A wild firefight outside a Baghdad hotel and the threat of suicide bombings kept American soldiers wrapped in the urgent business of putting down armed resistance in the capital even as looting spread.
Heavy machine gun fire and explosions could be heard along the river from the Palestine Hotel, where many foreign journalists were staying. U.S. military officials say fifteen to twenty Iraqis died in the fighting, but no U.S. troops were hurt.
U.S. troops and Iraqi police are setting up patrols to rein in waves of thievery in the capital city, and American officials were dispatching the first contingent of 1,200 American police and judicial officers to help troops put a lid on the lawlessness.
Meanwhile, Marines rolled north to confront what could be Saddam Hussein's last holdouts.
The U.S.-led coalition is expected to focus next on Saddam's hometown, Tikrit, where some Iraqi forces are believed to be regrouping. A contingent of the 1st Marine Expeditionary Force, described only as significant in size, headed toward that city to challenge whatever it found.
In other developments:
Iraqis expressed increasing frustration over the lawlessness that has gripped the capital since the arrival of U.S. troops and the fall of Saddam, and many angrily blamed the U.S.
The looting of the Baghdad bureaucracy raised concerns that any documents tied to Iraqi chemical, biological or nuclear weapons programs might disappear along with all the treasures.
The looting was also doing damage to history. Iraq's national museum lost some of the nation's most valuable treasures — priceless artifacts dating from the Assyrian, Greek and Roman empires, reports CBS News Correspondent Randall Pinkston.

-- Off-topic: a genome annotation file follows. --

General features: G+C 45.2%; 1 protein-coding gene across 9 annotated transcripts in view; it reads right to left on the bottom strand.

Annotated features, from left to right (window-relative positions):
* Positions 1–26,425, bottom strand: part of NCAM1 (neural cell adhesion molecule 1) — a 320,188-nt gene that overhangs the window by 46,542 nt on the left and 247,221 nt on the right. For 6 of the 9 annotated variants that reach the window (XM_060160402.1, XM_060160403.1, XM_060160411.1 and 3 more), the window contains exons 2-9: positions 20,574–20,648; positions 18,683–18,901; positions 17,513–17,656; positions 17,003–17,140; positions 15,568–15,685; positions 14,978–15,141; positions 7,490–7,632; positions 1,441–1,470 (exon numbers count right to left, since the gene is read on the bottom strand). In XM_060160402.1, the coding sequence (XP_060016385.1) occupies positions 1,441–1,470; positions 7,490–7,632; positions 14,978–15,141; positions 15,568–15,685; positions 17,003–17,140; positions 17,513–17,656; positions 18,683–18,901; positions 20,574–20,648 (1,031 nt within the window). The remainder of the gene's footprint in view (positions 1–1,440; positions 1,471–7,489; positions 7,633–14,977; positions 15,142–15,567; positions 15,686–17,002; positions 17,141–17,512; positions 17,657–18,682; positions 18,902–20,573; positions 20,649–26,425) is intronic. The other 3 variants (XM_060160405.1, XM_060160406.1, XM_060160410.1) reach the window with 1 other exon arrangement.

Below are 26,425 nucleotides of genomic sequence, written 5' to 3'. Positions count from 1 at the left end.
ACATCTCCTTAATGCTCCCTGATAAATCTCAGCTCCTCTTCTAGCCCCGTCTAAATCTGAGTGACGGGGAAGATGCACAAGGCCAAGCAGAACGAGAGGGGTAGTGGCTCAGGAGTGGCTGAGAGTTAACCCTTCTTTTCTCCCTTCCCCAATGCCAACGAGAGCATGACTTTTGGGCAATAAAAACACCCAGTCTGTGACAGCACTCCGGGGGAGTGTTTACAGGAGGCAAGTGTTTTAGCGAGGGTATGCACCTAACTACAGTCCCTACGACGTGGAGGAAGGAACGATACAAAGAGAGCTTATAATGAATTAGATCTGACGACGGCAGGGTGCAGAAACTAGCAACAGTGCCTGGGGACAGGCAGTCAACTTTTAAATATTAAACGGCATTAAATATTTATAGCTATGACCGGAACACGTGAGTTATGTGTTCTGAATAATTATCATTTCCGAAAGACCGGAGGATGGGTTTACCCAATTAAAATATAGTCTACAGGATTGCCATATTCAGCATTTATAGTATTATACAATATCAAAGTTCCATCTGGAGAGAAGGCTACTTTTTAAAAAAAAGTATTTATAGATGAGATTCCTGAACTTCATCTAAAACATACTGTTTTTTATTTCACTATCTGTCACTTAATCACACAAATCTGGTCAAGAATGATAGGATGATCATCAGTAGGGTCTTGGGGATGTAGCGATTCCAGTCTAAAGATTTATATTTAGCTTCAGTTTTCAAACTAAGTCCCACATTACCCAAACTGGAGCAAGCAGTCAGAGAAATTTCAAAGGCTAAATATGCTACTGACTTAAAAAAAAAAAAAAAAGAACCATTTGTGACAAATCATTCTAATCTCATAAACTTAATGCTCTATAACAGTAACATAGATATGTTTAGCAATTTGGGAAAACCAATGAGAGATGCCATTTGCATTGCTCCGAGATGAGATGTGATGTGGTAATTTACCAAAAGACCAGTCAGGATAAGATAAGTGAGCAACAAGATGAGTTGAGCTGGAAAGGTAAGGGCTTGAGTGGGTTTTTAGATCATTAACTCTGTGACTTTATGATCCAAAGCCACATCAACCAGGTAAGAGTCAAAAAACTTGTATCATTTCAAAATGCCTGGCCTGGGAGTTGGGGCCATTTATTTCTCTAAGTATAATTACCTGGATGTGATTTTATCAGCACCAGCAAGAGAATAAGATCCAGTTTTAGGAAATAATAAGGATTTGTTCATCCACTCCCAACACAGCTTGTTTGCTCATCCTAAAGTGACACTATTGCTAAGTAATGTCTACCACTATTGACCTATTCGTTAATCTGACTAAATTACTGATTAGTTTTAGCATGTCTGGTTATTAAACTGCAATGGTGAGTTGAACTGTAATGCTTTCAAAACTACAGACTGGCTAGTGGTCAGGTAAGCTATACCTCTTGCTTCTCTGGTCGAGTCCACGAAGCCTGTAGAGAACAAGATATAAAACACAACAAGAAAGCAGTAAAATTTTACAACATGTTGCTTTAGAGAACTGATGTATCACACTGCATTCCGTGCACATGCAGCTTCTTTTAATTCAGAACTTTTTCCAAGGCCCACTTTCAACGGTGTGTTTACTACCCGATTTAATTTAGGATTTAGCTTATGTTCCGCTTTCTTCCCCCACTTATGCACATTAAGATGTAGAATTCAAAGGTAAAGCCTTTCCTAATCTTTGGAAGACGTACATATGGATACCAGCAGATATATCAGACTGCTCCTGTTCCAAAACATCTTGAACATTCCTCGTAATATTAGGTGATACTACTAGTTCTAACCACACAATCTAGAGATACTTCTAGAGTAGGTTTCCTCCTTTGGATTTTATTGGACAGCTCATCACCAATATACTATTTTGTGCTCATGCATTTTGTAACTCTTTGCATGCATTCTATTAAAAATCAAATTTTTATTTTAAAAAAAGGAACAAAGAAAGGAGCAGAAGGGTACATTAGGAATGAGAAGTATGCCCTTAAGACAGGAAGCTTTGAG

Some residents were taking matters into their own hands, beating up looters and blockading streets in an attempt to quell the looting.
Iraqi police, quickly adapting to the new power order, worked with U.S. Marines to set up joint patrols that would start work in a day or two.
In the southern city of Basra, which has also seen extensive looting, armored British troops were expected to join local, unarmed Iraqi police patrols in the next two days, a British spokesman said at U.S. Central Command.
In Northern Iraq, the 173rd Airborne set up a checkpoint in Kirkuk to keep weapons out of town, a difficult task since most townspeople are armed.
Kurds, Arabs and ethnic Turks began working on a cooperative arrangement to govern the city without the ethnic strife threatening to flare in the post-Saddam era. Kurdish fighters who took over the city said they would yield to the Americans once enough of them arrived to secure law and order.
Looting diminished Saturday in the northern city of Mosul, a day after pro-Saddam defense forces dissolved and U.S. soldiers moved in.
In Western Iraq, U.S. officials said, coalition forces found a phosphate plant where they discovered two drone aircraft - the type that could be used to spread chemical or biological agents.
Also in western Iraq, U.S. forces intercepted a busload of 59 men driving toward the Syrian border. CENTCOMM says they had $630,000 in cash and a letter offering rewards for killing American soldiers.